Once when I was little, I complained about a disagreement my parents were having. My parents looked at me and said, “Take notes. You will fight with your spouse one day and you need to know your marriage will survive it.” It’s funny how we as parents want to protect our children from any ugliness in their lives. I have known parents who absolutely refuse to ever let their children hear them arguing. It may be fine in childhood, but then you have raised a child who thinks spouses should never fight. After all, his didn’t!
It may sound far fetched, but I have encountered many adults who thought an argument meant they had a bad marriage because their parents had “never fought”. Unfortunately, we are even more likely as parents to hide the ugly side of Christianity from our children. We then raise children who question the concept of church and even God when they encounter their first ugliness in a Christian or a congregation.
Parents fight. If they don’t, there are other serious problems involved. Two people cannot live together for that many years and never disagree about anything or want to get their own way. Churches too are filled with people. Yes, they are Christians trying to follow God’s Word (granted perhaps some more than others!), but they are still sinful people in need of a Savior. Baptism doesn’t suddenly make you perfect. It makes you forgiven and saved.
Having a room of several hundred Christians and non-Christians attempting to worship and serve together guarantees problems. Let’s face it. If two people sometimes disagree, getting several hundred on the same page is basically impossible. Throw in the inevitable sin, various personality types and backgrounds and you have a cauldron brewing “ugly” at any point in time.
Sometimes the ugly is minor. If two Christians have a disagreement over a passage and one of them gets upset at the other, your children probably won’t even see it. At other times, the ugly is huge. Almost earth shattering to a young or impressionable child. I have seen parents rush kids out of the room and refuse to discuss what happened – even change congregations immediately to remove their children from seeing ugly and Christians in the same place at the same time.
If your children are very young – preschool and younger, I think the exposure and discussions need to be kept to a minimum. If your children ask questions, a simple “Christians still sin even after they are baptized. We need to pray they do what God would want them to do and then forgive them for what they have already done.” works well. Not only does this explain things with only the information a young child needs, but it plants the seed of some important concepts, not the least of which is forgiveness.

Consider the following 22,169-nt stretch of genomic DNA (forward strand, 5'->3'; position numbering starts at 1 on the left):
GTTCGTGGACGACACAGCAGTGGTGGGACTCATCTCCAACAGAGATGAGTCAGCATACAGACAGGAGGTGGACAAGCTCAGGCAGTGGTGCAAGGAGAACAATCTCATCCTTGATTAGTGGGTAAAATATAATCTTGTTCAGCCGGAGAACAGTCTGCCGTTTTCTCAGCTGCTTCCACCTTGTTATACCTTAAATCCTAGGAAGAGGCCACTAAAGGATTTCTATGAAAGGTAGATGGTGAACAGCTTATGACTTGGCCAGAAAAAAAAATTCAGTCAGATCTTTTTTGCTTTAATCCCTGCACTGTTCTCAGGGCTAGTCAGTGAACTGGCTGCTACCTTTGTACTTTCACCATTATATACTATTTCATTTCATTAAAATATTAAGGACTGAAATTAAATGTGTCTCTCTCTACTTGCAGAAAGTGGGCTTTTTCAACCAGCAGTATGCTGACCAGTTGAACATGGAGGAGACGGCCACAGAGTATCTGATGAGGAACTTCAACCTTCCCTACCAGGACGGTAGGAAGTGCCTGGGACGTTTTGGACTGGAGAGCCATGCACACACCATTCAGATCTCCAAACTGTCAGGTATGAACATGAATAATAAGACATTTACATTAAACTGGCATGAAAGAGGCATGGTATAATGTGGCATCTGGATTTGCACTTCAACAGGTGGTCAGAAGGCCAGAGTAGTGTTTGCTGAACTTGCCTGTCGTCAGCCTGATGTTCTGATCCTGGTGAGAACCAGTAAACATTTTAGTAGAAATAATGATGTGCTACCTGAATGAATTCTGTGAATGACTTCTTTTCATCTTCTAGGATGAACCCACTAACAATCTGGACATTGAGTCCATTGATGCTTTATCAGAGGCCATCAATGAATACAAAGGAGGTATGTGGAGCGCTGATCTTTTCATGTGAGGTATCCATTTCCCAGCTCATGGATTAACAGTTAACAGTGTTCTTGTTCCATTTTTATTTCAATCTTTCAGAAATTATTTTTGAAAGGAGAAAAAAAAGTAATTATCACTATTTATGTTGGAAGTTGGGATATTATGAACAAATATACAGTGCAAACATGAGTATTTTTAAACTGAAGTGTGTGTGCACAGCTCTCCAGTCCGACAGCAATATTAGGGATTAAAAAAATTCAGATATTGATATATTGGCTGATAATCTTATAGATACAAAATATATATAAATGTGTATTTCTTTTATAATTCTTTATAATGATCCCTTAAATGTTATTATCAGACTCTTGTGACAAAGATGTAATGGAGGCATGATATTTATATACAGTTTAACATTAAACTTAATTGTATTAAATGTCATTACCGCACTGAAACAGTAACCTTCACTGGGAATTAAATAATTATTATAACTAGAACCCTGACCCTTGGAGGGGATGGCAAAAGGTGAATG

Older children, will probably have lots of questions. They may even complain about or be shocked at the behaviors they see or the things they hear. Don’t underestimate the impact these experiences have on your children. I still remember an incident when I was about twelve. I think it’s kinda funny now (not from a Christian perspective – just the visual of the scene!), but at the time it made me ask a lot of questions. As scary as it may be to you, this is a wonderful opportunity to teach your children about key godly principles and how to handle problems in the church in a godly fashion.
In certain situations, you may decide as parents the trauma is impacting your child’s faith or the ugly has gone on too long and is causing your children to want to avoid church. It may be time to change membership to another congregation. When you do though, it is important for your children to understand why you made that decision. They need to understand you still believe in forgiveness and working together as a congregation to solve problems, but that ultimately their spiritual health came first.
“Ugly” at church or in the lives of Christians is never fun. In my next post, I will share some key concepts to teach older children when they encounter “ugly” in Christianity. It’s sad we have to teach our children about it at all, but doing so will ultimately strengthen their faith. Then when they encounter “ugly” in Christianity as an adult, they won’t crumble because they believe Christians and congregations should never have “ugly” in them.